The UK’s most recent IUCN member, the Margaret Pyke Trust, has published what is likely the first ever paper making the connections between human reproductive health and rights and the conservation of a specific species – the cheetah. In “The importance of human reproductive health and rights for cheetah conservation” the Margaret Pyke Trust, and their partner NGO, the Cheetah Conservation Fund, consider the connections between barriers to family planning information and services, and the population growth which results from that, in cheetah range states. As stated in the paper, there are a multitude of factors to consider when designing conservation programmes, from the onset of local climate change impacts, to human land use and human population densities in areas of cheetah conservation significance. Increased human populations mean there is an increased need for more farmland for agriculture, more land for ranching, more infrastructure and roads, and hence, more vehicles. Almost inevitably, this results in more instances of human-wildlife conflict, an increase in demand for bush-meat, and increasing habitat encroachment. Human population size is only one of many relevant issues, but an especially relevant one.
David Johnson, the Chief Executive of the Margaret Pyke Trust, explained that by joining the Trust’s Population & Sustainability Network, and co-publishing the paper, the Cheetah Conservation Fund had joined a growing number of conservation organisations recognising the importance of the sexual and reproductive health and rights of the communities with which they work for conservation policy and programme design. David concluded that the significance of the paper was because, “Programmes integrating family planning improvements with conservation actions have been demonstrated to have greater conservation, health and gender outcomes than traditional single sector ‘health’ or ‘conservation’ programmes, and yet this approach is not widely implemented.” Interest in these integrated “Population, Health and Environment” conservation programmes appears to be gaining traction with conservation NGOs at the moment, with the Cheetah Conservation Fund the latest NGO to be convinced of its merits.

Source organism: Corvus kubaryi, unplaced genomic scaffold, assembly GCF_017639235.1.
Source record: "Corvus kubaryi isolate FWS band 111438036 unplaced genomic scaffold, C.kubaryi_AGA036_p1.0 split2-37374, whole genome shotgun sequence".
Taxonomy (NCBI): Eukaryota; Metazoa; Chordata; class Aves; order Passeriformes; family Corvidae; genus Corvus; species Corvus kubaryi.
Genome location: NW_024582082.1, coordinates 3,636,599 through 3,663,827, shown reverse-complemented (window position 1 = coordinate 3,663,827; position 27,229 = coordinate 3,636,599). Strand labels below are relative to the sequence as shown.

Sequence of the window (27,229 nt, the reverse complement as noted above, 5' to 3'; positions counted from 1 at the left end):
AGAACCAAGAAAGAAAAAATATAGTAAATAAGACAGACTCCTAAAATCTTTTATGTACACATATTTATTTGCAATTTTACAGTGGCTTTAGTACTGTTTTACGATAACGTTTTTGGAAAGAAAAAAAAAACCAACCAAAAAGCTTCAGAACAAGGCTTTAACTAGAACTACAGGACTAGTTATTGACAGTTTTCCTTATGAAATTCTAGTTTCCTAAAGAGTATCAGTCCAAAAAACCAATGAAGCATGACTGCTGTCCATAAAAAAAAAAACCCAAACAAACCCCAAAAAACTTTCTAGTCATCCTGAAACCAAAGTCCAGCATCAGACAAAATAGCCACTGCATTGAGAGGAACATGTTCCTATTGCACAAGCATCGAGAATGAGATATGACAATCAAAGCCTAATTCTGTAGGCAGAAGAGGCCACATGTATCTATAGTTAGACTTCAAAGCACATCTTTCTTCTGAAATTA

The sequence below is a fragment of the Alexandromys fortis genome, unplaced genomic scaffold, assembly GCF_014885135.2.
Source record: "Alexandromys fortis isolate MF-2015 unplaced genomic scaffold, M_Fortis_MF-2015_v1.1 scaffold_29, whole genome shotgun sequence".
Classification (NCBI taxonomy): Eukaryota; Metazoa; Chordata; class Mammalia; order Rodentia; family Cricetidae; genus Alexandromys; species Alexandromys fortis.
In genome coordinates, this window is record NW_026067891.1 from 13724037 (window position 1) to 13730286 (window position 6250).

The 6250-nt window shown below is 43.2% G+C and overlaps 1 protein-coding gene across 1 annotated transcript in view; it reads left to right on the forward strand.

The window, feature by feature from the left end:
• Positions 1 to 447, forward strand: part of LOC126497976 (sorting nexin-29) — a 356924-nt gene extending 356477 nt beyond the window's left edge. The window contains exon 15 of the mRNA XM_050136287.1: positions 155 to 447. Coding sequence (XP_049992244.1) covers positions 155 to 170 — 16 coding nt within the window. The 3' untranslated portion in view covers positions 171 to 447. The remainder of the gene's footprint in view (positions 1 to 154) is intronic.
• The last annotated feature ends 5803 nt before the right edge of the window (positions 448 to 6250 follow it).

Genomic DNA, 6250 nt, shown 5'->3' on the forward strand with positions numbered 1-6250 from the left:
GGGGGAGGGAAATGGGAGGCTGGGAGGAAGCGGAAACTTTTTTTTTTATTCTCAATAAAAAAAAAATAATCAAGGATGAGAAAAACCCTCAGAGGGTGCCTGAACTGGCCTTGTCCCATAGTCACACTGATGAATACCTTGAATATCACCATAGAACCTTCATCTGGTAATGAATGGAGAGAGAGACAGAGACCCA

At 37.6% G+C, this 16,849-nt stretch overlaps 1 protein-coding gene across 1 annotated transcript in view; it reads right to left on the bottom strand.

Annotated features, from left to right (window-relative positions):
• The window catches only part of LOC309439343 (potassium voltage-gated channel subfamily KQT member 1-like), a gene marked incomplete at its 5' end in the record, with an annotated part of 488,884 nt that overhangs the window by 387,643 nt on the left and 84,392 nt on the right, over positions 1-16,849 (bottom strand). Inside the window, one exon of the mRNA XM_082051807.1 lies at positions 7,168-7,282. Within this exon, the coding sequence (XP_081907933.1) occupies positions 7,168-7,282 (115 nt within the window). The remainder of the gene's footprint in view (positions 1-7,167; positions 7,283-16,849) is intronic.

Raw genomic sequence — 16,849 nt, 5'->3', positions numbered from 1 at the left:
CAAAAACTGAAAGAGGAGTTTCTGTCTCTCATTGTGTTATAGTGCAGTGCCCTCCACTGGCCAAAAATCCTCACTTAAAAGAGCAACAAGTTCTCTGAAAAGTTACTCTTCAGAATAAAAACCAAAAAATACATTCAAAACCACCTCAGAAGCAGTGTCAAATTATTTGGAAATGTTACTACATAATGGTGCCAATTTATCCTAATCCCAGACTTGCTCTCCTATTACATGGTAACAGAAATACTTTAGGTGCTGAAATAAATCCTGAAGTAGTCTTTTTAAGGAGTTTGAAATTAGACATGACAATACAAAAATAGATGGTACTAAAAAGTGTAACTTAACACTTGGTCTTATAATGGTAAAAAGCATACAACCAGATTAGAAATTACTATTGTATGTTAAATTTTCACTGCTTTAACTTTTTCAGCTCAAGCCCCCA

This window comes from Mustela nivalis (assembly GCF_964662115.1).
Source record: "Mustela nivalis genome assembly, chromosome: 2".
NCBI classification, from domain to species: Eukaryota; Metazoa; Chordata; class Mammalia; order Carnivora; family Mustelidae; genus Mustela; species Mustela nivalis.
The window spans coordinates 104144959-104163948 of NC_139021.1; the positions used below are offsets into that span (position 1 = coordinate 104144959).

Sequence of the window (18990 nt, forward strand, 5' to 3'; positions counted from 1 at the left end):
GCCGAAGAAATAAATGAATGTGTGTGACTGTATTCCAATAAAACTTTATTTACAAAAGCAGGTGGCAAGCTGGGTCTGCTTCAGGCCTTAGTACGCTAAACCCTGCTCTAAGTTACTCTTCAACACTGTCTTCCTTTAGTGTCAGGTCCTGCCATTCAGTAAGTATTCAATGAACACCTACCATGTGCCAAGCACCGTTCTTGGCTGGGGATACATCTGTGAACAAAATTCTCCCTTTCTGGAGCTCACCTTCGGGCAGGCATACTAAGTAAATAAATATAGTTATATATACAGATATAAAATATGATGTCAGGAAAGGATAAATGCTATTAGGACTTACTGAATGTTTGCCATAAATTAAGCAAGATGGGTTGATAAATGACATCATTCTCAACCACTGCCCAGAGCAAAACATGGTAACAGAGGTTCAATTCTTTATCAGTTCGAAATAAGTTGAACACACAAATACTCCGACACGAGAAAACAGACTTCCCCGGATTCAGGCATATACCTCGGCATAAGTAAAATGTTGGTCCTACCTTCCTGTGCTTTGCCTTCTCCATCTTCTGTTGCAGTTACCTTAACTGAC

This is perhaps the first time a paper making the connections between human reproductive health and rights and the conservation of a specific species has been published.
Read the paper: “The importance of human reproductive health and rights for cheetah conservation.”